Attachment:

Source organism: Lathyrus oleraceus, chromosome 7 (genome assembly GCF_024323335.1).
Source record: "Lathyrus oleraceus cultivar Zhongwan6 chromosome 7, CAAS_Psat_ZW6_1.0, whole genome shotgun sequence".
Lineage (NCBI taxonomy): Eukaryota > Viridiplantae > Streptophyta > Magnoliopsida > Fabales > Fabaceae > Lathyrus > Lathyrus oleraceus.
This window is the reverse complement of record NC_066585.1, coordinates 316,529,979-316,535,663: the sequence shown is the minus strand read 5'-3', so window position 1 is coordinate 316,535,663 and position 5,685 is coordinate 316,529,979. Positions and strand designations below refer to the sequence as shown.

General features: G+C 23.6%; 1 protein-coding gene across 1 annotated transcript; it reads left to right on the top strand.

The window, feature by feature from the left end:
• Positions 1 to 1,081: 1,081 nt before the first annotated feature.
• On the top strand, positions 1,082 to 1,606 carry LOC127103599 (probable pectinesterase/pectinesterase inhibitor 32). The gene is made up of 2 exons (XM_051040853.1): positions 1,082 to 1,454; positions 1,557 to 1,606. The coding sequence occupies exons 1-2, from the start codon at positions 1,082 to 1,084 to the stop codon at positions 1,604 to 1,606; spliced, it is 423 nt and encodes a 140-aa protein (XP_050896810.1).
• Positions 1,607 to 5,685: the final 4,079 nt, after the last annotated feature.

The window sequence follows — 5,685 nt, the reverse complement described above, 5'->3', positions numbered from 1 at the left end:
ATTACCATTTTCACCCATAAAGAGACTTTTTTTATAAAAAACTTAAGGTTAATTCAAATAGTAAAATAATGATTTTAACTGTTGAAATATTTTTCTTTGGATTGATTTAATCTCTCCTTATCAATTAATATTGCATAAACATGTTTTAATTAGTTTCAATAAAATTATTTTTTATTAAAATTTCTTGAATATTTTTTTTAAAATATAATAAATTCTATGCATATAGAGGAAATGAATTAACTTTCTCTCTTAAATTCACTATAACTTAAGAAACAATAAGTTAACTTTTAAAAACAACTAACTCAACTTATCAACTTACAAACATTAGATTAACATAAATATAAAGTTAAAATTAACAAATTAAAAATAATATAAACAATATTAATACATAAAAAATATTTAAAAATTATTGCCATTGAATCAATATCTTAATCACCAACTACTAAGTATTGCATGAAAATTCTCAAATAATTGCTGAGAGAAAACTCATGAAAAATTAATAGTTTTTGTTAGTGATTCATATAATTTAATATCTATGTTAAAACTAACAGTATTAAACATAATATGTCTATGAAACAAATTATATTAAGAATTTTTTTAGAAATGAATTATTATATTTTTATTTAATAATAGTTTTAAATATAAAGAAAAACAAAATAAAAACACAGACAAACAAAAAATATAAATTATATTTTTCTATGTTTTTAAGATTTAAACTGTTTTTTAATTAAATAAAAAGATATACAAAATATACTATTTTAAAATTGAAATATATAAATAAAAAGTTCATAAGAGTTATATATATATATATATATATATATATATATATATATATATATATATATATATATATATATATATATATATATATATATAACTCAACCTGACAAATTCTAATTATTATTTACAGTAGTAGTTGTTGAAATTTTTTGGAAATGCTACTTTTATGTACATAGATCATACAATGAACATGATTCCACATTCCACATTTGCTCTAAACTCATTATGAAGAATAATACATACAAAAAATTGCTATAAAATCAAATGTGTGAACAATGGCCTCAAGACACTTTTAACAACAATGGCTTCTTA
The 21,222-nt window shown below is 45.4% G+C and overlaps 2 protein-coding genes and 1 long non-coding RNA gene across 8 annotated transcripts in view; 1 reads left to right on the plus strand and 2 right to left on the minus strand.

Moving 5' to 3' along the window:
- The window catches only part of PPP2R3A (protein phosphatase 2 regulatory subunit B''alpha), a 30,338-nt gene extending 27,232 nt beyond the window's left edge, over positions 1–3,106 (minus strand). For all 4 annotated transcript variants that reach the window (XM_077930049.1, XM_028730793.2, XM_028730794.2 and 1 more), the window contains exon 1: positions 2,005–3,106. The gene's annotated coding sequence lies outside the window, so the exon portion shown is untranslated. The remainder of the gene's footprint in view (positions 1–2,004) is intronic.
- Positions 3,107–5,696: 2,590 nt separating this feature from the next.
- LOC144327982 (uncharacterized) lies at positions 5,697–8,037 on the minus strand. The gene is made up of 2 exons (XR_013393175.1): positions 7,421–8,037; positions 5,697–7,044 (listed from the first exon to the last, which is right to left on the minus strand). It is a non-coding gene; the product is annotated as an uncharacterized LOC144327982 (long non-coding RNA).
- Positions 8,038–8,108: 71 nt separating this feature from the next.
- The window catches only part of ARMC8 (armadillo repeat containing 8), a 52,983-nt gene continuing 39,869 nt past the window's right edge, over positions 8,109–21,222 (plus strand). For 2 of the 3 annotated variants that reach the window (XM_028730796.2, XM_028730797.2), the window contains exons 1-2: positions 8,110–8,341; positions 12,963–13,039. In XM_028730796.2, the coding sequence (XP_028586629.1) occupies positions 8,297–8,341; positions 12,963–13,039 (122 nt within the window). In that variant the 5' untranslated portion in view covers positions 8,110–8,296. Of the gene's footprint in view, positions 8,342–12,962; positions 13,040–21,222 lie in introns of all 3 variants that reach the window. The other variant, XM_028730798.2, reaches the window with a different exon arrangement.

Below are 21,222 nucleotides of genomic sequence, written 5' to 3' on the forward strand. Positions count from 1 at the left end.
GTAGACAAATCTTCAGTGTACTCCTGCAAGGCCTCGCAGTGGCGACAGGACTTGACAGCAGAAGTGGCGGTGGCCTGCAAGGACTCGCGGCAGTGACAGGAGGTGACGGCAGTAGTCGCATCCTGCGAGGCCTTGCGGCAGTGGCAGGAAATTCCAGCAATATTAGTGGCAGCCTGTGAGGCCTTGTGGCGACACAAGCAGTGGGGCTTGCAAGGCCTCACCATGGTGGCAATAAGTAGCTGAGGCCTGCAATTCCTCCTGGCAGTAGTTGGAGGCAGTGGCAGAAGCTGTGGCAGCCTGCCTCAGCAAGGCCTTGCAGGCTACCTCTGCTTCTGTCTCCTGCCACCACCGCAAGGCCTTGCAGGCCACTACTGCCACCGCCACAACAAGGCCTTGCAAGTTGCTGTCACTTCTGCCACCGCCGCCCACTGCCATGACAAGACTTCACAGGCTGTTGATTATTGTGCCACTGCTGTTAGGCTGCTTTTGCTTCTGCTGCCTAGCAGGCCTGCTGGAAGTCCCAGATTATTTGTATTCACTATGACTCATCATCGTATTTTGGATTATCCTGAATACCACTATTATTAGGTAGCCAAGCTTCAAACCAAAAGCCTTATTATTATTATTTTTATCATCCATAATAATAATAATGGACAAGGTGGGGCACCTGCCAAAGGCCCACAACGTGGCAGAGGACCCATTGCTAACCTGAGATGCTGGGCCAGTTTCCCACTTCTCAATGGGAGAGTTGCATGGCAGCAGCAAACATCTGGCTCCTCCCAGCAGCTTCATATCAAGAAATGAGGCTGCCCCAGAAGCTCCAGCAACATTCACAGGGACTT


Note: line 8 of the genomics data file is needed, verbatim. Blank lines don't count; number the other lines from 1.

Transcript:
• On the top strand, positions 1,082 to 1,606 carry LOC127103599 (probable pectinesterase/pectinesterase inhibitor 32). The gene is made up of 2 exons (XM_051040853.1): positions 1,082 to 1,454; positions 1,557 to 1,606. The coding sequence occupies exons 1-2, from the start codon at positions 1,082 to 1,084 to the stop codon at positions 1,604 to 1,606; spliced, it is 423 nt and encodes a 140-aa protein (XP_050896810.1).